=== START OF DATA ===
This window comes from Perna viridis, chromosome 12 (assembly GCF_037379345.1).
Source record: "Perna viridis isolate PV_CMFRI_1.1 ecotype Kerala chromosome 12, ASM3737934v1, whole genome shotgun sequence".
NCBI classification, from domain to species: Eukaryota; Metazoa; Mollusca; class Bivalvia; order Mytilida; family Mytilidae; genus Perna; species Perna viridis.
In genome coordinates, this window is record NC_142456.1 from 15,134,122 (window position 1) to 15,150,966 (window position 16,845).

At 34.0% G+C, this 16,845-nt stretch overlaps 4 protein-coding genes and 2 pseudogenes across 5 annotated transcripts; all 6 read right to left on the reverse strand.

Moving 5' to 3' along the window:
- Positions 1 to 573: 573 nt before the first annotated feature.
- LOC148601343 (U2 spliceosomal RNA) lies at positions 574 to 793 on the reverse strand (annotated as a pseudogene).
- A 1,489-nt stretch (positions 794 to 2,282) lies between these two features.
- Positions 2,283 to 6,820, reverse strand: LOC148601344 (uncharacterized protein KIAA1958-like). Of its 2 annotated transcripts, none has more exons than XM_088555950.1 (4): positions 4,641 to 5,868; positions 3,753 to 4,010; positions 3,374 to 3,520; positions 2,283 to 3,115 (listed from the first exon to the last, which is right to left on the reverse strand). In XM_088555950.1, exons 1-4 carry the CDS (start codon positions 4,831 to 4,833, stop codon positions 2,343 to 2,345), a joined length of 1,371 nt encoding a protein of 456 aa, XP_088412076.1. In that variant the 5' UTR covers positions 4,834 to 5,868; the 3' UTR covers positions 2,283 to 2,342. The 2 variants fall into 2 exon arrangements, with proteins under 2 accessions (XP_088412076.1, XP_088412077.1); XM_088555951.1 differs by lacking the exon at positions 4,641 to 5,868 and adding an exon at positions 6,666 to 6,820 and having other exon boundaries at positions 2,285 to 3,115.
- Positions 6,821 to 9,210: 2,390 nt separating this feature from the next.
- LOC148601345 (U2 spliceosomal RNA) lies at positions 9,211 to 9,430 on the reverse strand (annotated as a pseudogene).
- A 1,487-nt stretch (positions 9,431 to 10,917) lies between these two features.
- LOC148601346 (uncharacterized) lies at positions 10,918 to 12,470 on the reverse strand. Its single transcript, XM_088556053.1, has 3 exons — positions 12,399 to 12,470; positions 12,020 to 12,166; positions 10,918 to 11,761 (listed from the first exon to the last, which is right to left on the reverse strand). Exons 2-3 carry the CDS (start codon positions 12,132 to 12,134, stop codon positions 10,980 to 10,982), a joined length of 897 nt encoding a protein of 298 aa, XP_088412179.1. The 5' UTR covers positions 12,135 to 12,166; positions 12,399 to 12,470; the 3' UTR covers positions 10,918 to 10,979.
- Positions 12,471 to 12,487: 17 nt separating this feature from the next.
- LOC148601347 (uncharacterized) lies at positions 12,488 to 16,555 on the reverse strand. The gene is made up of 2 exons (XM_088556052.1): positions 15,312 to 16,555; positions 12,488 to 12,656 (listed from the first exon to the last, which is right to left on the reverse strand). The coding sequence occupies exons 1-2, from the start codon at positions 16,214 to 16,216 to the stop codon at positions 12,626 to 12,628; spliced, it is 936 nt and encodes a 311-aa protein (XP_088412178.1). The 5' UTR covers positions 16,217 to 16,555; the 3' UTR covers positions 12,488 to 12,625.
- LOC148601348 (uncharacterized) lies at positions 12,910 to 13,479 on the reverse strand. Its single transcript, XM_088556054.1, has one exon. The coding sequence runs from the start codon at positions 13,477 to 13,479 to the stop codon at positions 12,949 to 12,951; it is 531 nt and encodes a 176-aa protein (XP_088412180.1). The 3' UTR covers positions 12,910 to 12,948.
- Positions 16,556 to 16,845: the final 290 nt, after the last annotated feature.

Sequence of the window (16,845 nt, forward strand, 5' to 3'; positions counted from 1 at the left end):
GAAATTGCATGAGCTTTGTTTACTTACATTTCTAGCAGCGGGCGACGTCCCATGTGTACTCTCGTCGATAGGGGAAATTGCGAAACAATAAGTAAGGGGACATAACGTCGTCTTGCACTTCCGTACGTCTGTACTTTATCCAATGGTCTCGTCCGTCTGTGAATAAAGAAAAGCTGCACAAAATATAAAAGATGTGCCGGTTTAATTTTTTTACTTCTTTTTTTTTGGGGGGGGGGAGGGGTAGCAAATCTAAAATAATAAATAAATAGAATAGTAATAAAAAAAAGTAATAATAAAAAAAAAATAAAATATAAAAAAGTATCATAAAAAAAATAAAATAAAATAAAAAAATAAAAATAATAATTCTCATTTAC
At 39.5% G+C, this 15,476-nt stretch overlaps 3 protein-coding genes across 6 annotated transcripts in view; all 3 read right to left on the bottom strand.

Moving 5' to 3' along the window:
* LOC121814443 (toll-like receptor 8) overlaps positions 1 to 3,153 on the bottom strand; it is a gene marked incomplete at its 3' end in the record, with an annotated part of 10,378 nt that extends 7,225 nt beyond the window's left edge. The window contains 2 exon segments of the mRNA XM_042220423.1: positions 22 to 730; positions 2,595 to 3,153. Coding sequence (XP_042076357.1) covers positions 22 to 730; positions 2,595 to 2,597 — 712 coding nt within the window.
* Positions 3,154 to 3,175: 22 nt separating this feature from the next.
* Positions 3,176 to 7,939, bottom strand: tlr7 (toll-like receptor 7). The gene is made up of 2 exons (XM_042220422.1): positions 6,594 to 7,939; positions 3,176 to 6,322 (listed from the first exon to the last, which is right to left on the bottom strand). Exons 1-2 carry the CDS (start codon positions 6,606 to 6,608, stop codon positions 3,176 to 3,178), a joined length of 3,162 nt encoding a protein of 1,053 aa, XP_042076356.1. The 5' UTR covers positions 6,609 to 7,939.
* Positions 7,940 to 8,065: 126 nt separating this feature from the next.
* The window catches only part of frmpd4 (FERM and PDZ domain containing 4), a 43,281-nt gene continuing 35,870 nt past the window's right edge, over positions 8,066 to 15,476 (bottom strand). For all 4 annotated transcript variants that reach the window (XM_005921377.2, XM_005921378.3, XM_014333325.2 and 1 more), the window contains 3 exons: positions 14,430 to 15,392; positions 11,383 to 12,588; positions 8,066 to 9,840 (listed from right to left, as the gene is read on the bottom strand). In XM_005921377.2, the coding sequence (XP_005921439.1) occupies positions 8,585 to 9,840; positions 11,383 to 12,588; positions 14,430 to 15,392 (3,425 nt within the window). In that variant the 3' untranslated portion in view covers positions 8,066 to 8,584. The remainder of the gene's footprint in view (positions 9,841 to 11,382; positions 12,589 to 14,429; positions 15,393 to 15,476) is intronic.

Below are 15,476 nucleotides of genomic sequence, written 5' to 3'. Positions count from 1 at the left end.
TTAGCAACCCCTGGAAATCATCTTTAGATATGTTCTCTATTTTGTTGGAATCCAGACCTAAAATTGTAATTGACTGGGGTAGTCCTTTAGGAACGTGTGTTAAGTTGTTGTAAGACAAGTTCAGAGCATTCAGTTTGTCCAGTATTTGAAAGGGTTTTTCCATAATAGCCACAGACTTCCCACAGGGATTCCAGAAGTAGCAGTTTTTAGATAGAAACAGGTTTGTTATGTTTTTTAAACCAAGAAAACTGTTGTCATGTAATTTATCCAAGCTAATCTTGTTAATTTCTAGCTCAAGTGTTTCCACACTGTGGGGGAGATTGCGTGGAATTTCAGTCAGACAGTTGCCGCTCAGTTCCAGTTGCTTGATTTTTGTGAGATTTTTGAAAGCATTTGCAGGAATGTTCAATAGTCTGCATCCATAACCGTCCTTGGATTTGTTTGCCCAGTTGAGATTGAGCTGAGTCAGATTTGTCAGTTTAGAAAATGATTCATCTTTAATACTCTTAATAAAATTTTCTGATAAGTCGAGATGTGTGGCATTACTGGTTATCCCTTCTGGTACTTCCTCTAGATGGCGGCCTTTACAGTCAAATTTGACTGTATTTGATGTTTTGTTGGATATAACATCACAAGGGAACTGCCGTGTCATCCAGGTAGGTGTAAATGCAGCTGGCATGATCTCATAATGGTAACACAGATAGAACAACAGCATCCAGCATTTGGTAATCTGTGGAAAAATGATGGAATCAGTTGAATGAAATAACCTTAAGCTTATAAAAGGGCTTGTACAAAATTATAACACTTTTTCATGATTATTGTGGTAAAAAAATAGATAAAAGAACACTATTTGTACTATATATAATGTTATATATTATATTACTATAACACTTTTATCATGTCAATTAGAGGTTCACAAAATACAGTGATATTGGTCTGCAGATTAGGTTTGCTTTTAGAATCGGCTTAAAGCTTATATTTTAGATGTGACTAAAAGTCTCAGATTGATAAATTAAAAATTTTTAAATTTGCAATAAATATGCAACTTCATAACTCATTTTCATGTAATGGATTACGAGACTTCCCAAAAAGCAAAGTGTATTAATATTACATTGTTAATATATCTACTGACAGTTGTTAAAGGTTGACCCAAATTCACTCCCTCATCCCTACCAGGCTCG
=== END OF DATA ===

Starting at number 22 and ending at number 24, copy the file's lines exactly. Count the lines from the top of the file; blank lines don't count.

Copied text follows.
Moving 5' to 3' along the window:
* LOC121814443 (toll-like receptor 8) overlaps positions 1 to 3,153 on the bottom strand; it is a gene marked incomplete at its 3' end in the record, with an annotated part of 10,378 nt that extends 7,225 nt beyond the window's left edge. The window contains 2 exon segments of the mRNA XM_042220423.1: positions 22 to 730; positions 2,595 to 3,153. Coding sequence (XP_042076357.1) covers positions 22 to 730; positions 2,595 to 2,597 — 712 coding nt within the window.
* Positions 3,154 to 3,175: 22 nt separating this feature from the next.